The Jan. 6 committee investigating the 2021 attack on the U.S. Capitol held its first primetime public hearing on Thursday night — the first of six that lawmakers hope will reveal what the committee has learned over the past 11 months about how the Capitol was breached and about former President Donald Trump’s role in the events that led to the insurrection.
Democratic Rep. Bennie Thompson, the chairman of the House committee, opened the night, and Republican Rep. Liz Cheney, the committee’s vice chair, took the spotlight in her opening remarks.
What were some of the most shocking revelations?
Cheney revealed Trump had “a sophisticated seven-part plan to overturn the presidential election and prevent the transfer of presidential power.” She said during the upcoming hearings, “you will see evidence of each element of this plan.”
Cheney said that future hearings would feature testimony from Trump Cabinet members “discussing the possibility of invoking the 25th Amendment and replacing the president of the United States.”
Cheney also revealed new details about the White House’s response to the riot, including a video clip of the deposition given by Gen. Mark Milley, chairman of the Joint Chiefs of Staff. Milley told House investigators that it was then-Vice President Mike Pence who gave the order to send National Guard troops to respond to the violence at the Capitol on Jan. 6, but that the White House instructed him to say that Trump made the call.
In one of the most highly anticipated moments of the hearing, the committee showed a clip of its interview with Trump’s daughter and former White House adviser, Ivanka, in which she said she accepted her father’s defeat in the 2020 election. “I respect Attorney General Barr, so I accepted what he was saying,” she said.
Cheney said the committee has obtained evidence that, in the wake of Jan. 6, “multiple” Republican members of Congress, including Rep. Scott Perry, R-Pa., pursued pardons from the outgoing president.
It was revealed that in the weeks before Jan. 6, Trump met with Gen. Michael Flynn, Sidney Powell, Rudy Giuliani and others at the White House “alone for a period of time before White House lawyers and other staff discovered the group was there and rushed to intervene.” According to Cheney, after this meeting was when Trump tweeted to his supporters of Jan. 6: “Be there, will be wild!”
Who were some of the most surprising witnesses?
In addition to the two witnesses who appeared in person at Thursday night’s hearing, the committee also showed clips of some of the more than 1,000 witness interviews it has conducted over the last 11 months.
Among the most notable witnesses featured in the clips shown Thursday include: Ivanka Trump and her husband, Jared Kushner; Trump campaign adviser Jason Miller and William Barr; Stewart Rhodes, founder and leader of the far-right paramilitary group the Oath Keepers, who has been charged with seditious conspiracy in connection with the attack on the Capitol, as well as a number of other accused and convicted rioters.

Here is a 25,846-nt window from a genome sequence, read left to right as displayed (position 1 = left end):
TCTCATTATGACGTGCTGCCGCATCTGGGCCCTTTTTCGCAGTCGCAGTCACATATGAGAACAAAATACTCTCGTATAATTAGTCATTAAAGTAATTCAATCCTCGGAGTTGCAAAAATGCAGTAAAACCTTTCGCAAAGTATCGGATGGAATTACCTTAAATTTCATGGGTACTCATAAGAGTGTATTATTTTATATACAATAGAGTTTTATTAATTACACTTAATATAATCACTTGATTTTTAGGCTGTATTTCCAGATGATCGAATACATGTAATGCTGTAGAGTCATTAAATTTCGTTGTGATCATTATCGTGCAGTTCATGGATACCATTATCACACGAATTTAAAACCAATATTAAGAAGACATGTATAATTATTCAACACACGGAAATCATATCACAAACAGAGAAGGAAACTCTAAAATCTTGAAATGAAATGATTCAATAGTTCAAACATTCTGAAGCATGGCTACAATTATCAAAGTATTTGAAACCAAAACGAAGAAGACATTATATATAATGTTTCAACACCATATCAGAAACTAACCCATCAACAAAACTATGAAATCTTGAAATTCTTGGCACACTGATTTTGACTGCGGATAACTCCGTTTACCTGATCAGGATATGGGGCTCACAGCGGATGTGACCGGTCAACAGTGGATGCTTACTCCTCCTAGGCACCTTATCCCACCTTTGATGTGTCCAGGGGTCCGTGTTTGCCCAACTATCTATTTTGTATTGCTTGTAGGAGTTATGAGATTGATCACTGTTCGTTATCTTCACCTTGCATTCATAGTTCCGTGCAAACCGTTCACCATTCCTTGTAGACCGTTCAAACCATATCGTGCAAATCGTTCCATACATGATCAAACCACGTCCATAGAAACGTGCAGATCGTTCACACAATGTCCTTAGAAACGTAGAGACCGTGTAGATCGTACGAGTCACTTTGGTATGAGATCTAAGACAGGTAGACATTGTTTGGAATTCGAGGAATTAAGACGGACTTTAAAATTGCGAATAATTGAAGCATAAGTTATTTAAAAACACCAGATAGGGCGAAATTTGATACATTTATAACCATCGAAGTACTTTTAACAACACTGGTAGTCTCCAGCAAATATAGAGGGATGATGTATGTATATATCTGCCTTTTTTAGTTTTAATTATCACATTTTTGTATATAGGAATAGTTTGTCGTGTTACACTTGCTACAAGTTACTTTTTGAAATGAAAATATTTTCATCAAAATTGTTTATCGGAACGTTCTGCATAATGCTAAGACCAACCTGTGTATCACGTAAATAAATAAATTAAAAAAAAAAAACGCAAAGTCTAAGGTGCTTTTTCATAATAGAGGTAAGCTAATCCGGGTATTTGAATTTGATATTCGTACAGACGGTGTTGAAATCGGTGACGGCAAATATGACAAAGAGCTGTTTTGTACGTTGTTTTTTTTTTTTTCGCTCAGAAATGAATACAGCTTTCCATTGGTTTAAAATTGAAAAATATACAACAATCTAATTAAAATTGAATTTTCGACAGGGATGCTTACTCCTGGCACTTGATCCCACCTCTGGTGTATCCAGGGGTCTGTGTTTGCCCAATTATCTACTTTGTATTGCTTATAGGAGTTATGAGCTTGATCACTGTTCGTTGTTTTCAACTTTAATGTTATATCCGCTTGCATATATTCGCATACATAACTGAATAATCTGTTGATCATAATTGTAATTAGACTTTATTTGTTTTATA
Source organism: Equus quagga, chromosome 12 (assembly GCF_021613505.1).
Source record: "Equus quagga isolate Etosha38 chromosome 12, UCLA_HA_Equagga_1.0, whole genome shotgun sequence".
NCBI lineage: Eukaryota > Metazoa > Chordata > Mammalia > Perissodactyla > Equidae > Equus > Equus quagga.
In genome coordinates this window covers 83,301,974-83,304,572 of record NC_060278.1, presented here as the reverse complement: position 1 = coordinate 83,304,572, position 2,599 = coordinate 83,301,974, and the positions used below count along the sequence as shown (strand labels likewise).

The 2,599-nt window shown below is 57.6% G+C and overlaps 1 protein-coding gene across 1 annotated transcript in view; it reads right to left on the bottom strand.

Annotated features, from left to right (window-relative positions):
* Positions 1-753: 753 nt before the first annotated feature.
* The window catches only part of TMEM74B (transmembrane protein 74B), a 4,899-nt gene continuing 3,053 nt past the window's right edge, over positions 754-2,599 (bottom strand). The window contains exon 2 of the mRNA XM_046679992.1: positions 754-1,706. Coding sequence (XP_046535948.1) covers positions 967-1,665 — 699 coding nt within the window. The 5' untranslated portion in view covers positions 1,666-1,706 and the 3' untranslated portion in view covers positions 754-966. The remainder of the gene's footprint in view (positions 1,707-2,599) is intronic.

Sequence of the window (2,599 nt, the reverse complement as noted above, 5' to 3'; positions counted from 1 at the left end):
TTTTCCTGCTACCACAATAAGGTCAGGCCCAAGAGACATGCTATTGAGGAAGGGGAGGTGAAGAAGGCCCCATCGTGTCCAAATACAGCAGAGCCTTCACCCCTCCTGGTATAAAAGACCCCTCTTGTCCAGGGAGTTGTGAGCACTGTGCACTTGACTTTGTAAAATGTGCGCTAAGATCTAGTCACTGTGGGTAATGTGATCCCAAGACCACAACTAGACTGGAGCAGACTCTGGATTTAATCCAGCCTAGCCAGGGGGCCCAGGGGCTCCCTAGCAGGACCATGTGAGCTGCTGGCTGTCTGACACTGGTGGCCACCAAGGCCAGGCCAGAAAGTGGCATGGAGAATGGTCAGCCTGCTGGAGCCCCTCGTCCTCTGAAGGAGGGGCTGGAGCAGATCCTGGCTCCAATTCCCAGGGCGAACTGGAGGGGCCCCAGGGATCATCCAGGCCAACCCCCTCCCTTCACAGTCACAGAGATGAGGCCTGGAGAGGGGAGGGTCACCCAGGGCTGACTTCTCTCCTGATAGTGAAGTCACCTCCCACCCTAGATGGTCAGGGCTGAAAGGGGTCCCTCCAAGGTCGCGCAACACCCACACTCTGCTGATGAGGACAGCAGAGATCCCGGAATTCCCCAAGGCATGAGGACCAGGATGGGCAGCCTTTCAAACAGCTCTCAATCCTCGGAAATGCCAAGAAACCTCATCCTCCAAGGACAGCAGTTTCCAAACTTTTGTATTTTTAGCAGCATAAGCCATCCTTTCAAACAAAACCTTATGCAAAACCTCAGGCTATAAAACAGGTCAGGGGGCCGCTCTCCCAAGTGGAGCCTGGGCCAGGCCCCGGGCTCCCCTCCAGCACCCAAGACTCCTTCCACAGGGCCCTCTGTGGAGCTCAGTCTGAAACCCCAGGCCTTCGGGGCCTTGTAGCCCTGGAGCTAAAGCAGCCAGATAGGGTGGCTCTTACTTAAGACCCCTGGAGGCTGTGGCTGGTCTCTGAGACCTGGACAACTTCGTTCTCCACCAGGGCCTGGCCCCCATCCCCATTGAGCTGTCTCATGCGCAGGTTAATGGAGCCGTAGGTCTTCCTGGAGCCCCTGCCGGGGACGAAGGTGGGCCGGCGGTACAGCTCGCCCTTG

Who are the Proud Boys and why are they relevant?
The Proud Boys is one of the far-right extremist groups that were present at the Capitol on Jan. 6 and its leaders have been charged with seditious conspiracy in relation to their alleged role in coordinating the violent attack.
At the hearing Thursday night, Cheney and Thompson sought to make connections between comments made by Trump, both before and after the 2020 election, and the violence that took place at the Capitol on Jan. 6, which the Proud Boys have been accused of deliberately instigating.
The two witnesses who appeared at Thursday’s hearing, Capitol Police officer Caroline Edwards and documentarian Nick Quested, who was embedded with members of the Proud Boys on Jan. 6, described their interactions with members of the extremist group, who were among the first to breach the Capitol. Quested also shared never-before-seen footage of Proud Boys members filmed in the lead-up to Jan. 6, including video of a Jan. 5, 2021, meeting between Proud Boys leader Enrique Tarrio and Rhodes, the founder and leader of the Oath Keepers. Rhodes and several other Oath Keepers members have also been charged with seditious conspiracy in relation to Jan. 6.
What’s next in the Jan. 6 hearings?
The Jan. 6 committee is expected to hold five more public hearings, the next of which will take place on Monday, June 13, at 10 a.m. EST. While the investigation into the Jan. 6 attack and its causes is ongoing, the panel plans to use the hearings to outline the initial findings of its probe.
In addition to establishing the role Trump played in the lead-up to the Capitol attack, Chairman Thompson indicated in his opening remarks on Thursday that the panel also plans to share evidence that the efforts that resulted in the violence of Jan. 6 are continuing.
“Our democracy remains in danger,” Thompson warned. “The conspiracy to thwart the will of the people is not over. There are those in this country who thirst for power but have no love or respect for what makes America great: devotion to the Constitution, allegiance to the rule of law, our shared journey to build a more perfect Union.”